Vitamin DThe metabolism of ergocalciferol is similar to that of cholecalciferol. Cholecalciferol is absorbed from the gastro-intestinal tract into the circulation. In the liver, it is hydroxylated to 25-hydroxycholecalciferol, is subject to entero-hepatic circulation and is further hydroxylated to 1,25‑dihydroxycholecalciferol in the renal tubule cells. Vitamin D metabolites are bound to specific plasma proteins.Vitamin B1 (Thiamine)Thiamine is absorbed from the gastro-intestinal tract and is widely distributed to most body tissues. Amounts in excess of the body's requirements are not stored but excreted in the urine as unchanged thiamine or its metabolites.Vitamin B2 (Riboflavine)Riboflavine is absorbed from the gastro-intestinal tract and in the circulation is bound to plasma proteins. It is widely distributed. Little is stored and excess amounts are excreted in the urine. In the body riboflavine is converted to flavine mononucleotide (FMN) and then to flavine adenine dinucleotide (FAD).Vitamin B6 (Pyridoxine)Pyridoxine is absorbed from the gastro-intestinal tract and converted to the active pyridoxal phosphate which is bound to plasma proteins. It is excreted in the urine as 4‑pyridoxic acid.Vitamin B12 (Cyanocobalamin)Cyanocobalamin is absorbed from the gastro-intestinal tract and is extensively bound to specific plasma proteins. A study with labelled Vitamin B12 showed it was quickly taken up by the intestinal mucosa and held there for 2 ‑ 3 hours. Peak concentrations in the blood and tissues did not occur until 8 - 12 hours after dosage with maximum concentrations in the liver within 24 hours. Cobalamins are stored in the liver, excreted in the bile and undergo enterohepatic recycling. Part of a dose is excreted in the urine, most of it in the first eight hours.
Vitamin C (Ascorbic Acid)Ascorbic acid is readily absorbed from the gastro-intestinal tract and is widely distributed in the body tissues. Ascorbic acid in excess of the body's needs is rapidly eliminated in the urine and this elimination is usually accompanied by a mild diuresis.
Vitamin EVitamin E is absorbed from the gastro-intestinal tract. Most appears in the lymph and is then widely distributed to all tissues. Most of a dose is slowly excreted in the bile and the remainder is eliminated in the urine as glucuronides of tocopheronic acid or other metabolites.
Nicotinamide (Nicotinic Acid Amide)Nicotinic acid is absorbed from the gastro-intestinal tract, is widely distributed in the body tissues and has a short half-life.
Calcium (Dicalcium Phosphate)A third of ingested calcium is absorbed from the small intestine. Absorption of calcium decreases with age.
Phosphorus (Dicalcium Phosphate)The body contains from 600 - 800 g of phosphorus, over 80% of which is present in the bone as phosphate salts, mainly hydroxyapatite crystals. The phosphate in these crystals is available for exchange with phosphate ions in the extra-cellular fluids.
Calcium PantothenatePantothenic acid is readily absorbed from the gastro-intestinal tract and is widely distributed in the body tissues. About 70% of pantothenic acid is excreted unchanged in the urine and about 30% in the faeces.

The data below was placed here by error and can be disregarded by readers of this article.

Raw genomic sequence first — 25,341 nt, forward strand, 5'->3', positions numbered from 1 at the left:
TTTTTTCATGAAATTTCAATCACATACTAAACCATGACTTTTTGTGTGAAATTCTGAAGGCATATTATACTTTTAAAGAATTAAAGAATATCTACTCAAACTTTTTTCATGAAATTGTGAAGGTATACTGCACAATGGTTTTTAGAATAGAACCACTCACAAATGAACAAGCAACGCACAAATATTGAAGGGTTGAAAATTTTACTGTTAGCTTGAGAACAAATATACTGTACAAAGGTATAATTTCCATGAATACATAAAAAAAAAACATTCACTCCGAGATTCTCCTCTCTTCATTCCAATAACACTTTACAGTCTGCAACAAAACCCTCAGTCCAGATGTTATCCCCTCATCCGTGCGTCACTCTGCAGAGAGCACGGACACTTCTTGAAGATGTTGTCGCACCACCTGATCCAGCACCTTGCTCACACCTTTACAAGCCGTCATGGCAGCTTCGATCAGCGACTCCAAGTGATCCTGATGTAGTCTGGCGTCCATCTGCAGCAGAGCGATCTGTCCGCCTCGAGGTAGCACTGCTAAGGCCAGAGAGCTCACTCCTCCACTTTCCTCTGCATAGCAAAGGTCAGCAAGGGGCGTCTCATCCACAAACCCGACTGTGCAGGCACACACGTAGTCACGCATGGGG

Folic AcidFolic acid is absorbed mainly from the proximal part of the small intestine. Folate polyglutamates are considered to be deconjugated to monoglutamates during absorption. Folic acid rapidly appears in the blood where it is extensively bound to plasma proteins. Some folic acid is distributed in body tissues, some is excreted as folate in the urine and some is stored in the liver as folate.
Vitamin H (d-Biotin)Following absorption, biotin is stored in the liver, kidney and pancreas.
SeleniumAlthough it has been established that selenium is essential to human life, very little information is available on its function and metabolism.
Ferrous Fumarate (Iron)Iron is absorbed chiefly in the duodenum and jejunum. Absorption is aided by the acid secretion of the stomach and if the iron is in the ferrous state as in ferrous fumarate. In conditions of iron deficiency, absorption is increased and, conversely, it is decreased in iron overload. Iron is stored as ferritin.
Copper Sulphate (Copper)Copper is absorbed from the gastro-intestinal tract and its major route of excretion is in the bile.
Magnesium Oxide (Magnesium)Magnesium salts are poorly absorbed from the gastro-intestinal tract; however, sufficient magnesium will normally be absorbed to replace deficiency states. Magnesium is excreted in both the urine and the faeces but excretion is reduced in deficiency states.
Potassium Sulphate (Potassium)Potassium salts are absorbed from the gastro-intestinal tract. Potassium is excreted in the urine, the faeces and in perspiration. Urinary excretion of potassium continues even when intake is low.
Zinc Sulphate (Zinc)Zinc is poorly absorbed from the gastro-intestinal tract. It is widely distributed throughout the body. It is excreted in the faeces with traces appearing in the urine.
Manganese Sulphate (Manganese)Manganese salts are poorly absorbed.
Potassium Iodide (Iodine)Iodides are absorbed and stored in the thyroid gland as thyroglobulin. Iodides are excreted in the urine with smaller amounts appearing in the faeces, saliva and sweat.
Chromium Amino Acid Chelate 10% (Chromium)Although it has been established that chromium is essential to human life, little information is available on its function and metabolism.
Sodium Molybdate (Molybdenum)Although it has been established that molybdenum is essential to human life, little information is available on its function and metabolism.
|Soya Bean Oil||BP|
|Hard Vegetable Fat (Biscuitine 621)||HSE|
|Ponceau 4R (E124)||HSE|
|Titanium Dioxide (E171)||BP|
|Red Iron Oxide Paste (E172)||HSE|
|Vegetable Black Paste (E153)||HSE|